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Subject data sheet

Comparative Studies of Asian Emerging Markets

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Code: 4OG33NAK44M
Name: Comparative Studies of Asian Emerging Markets
Number of hours per semester: 56
Credits: 6
Fall/Spring: Fall
Language: English
Prerequisites: Advanced Comparative Economics
Course type: Compulsory Specialization Course
Department: Összehasonlító és Intézményi Gazdaságtan Tanszék
A Course leader: Dr. Székely-Doby András

Course description: The course examines relevant social, political, and economic problems of Asian emerging markets (especially China, South Korea, Taiwan, and India) from a comparative perspective. It focuses on institutions, economic development, and systemic transformations, through exploring the interaction of politics and economics. Topics include industrialization, the concept of the developmental state, authoritarian resilience, survival of communism, transition processes, prospects of democratization, clientelism, corruption and rent seeking.

Assessment, grading: The grades are as follows:
0-39 points: fail (1);
40-49 points: pass (2);
50-59 points: satisfactory (3);
60-69 points: good (4);
70-80 points: excellent (5).

Aims and objectives and description of the course: 

Time of class: Weekly schedule:
Week 1: Introduction. Institutions, Institutional Change.
Week 2: Economic and Political Systems. Development, and Transformation.
Week 3: The Legacy of Colonialism.
Week 4: The Developmental State.
Week 5: Development under Communism.
Week 6: Authoritarianism and Democratization.
Week 7: Midterm Exam.
Week 8: The forerunner: Industrialization in Japan.
Week 9: Reforms and Post-Socialist Transition in China.
Week 10: Sluggish Industrialization under Democracy: India.
Week 11: Rapid Industrialization under Authoritarian Rule: South Korea.
Week 12: Rapid Industrialization under Authoritarian Rule: Taiwan.
Week 13: East Asia’s Future: Will the Rest Rise Again?
Week 14: Final Exam.

Learning outcomes: 


Compulsory readings:

  • Amsden A. (2001): The Rise of ‘‘the Rest’’: Challenges to the West from Late-Industrializing Economies. Oxford University Press, Oxford.
  • Wade, R. (1990): Governing the Market. Economic Theory and the role of Government in East Asian Industrialization. Princeton University Press, Princeton.
  • Pei, M. (2006): China’s Trapped Transition. The Limits of Developmental Autocracy. Harvard University Press, Cambridge.
  • Dimitrov, M. K. (ed): Why Communism Did Not Collapse. Understanding Authoritarian Regime Resilience in Asia and Europe. Cambridge University Press, Cambridge.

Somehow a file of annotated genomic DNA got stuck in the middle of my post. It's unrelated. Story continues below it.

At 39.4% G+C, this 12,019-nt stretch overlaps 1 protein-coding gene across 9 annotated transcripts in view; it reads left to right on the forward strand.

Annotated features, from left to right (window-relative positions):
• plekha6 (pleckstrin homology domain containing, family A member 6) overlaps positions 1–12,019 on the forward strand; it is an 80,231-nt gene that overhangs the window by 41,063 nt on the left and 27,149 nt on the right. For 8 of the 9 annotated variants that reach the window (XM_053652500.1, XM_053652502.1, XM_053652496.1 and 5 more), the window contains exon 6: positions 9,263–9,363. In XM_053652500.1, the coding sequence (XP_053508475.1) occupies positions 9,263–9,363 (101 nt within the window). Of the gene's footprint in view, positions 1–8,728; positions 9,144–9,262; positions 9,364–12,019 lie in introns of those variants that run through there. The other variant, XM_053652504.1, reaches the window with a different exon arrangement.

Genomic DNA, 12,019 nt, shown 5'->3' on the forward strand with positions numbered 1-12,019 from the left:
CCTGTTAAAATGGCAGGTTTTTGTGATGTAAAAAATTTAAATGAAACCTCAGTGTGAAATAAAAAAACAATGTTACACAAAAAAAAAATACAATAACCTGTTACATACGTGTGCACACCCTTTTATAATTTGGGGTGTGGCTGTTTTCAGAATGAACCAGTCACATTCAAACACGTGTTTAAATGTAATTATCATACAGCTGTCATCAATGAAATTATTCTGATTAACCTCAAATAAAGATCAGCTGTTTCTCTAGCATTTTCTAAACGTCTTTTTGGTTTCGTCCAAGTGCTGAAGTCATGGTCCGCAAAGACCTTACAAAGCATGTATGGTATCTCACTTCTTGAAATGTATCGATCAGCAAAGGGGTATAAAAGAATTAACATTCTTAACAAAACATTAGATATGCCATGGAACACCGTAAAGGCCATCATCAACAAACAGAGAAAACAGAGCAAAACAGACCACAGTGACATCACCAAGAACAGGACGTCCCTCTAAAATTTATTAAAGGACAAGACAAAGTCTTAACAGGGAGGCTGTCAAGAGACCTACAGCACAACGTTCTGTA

• Evans, P. (1995): Embedded Autonomy: States and Industrial Transformation. Princeton University Press, Princeton.
  • Przeworski, A. (1991): Democracy and the market: political and economic reforms in Eastern Europe and Latin America. Cambridge University Press, Cambridge.
  • Kornai J. (2008). From Socialism to Capitalism. Eight Essays. CEU Press, Budapest
  • Kitschelt, H. & Wilkinson, S. I. (eds): Patrons, Clients, and Policies Patterns of Democratic Accountability and Political Competition. Cambridge University Press, Cambridge.
  • Scheiner, E. (2006): Democracy Without Competition in Japan. Opposition Failure in a One-Party Dominant State. Cambridge University Press, Cambridge.
  • Papers:
  • Gerschenkron, A. (1992/1951): “Economic Backwardness in Historical Perspective”, In: Granovetter M. & Svedberg, R. (eds): The Sociology of Economic Life. Westview Press, Boulder. pp. 111-130.
  • Krugman, P. R. (1994): “The Myth of Asia's Miracle”, Foreign Affairs, Nov/Dec, 73, 6, pp. 62-78.
  • Knight, J. B. (2014): “China as a Developmental State”, The World Economy, vol. 37(10), October, pp. 1335-1347.
  • Hellman, J. S. (1998): “Winners Take All: The Politics of Partial Reform in Postcommunist Transitions”, World Politics, 50, 2, January, pp. 203-234.
  • Székely-Doby A. (2018): “Why have Chinese reforms come to a halt? The political economic logic of unfinished transformation”. Europe-Asia Studies, 2018/2.
  • Nathan, A. (2003) “Authoritarian Resilience”, Journal of Democracy, 14, 1, January, pp. 6-17.
  • Ho, W. Ch. (2013): “The New ‘Comprador Class’: the re-emergence of bureaucratic capitalists in post-Deng China”, Journal of Contemporary China, Vol. 22, No. 83, pp. 812–827.
  • Lu, X. (2000): “Booty Socialism, Bureau-Preneurs, and the State in Transition: Organizational Corruption in China”, Comparative Politics, Vol. 32, No. 3 (April), pp. 273-294.

Recommended readings:

Compulsory readings:
Recommended readings:


Last modification: 2018-06-03 10:27:42


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A "Tantárgyfelelős tanszék", a tantárgyfelelős neve a tantárgy oktatói és a kurzusinformációk automatikusan frissülnek a tanulmányi rendszerünk alapján.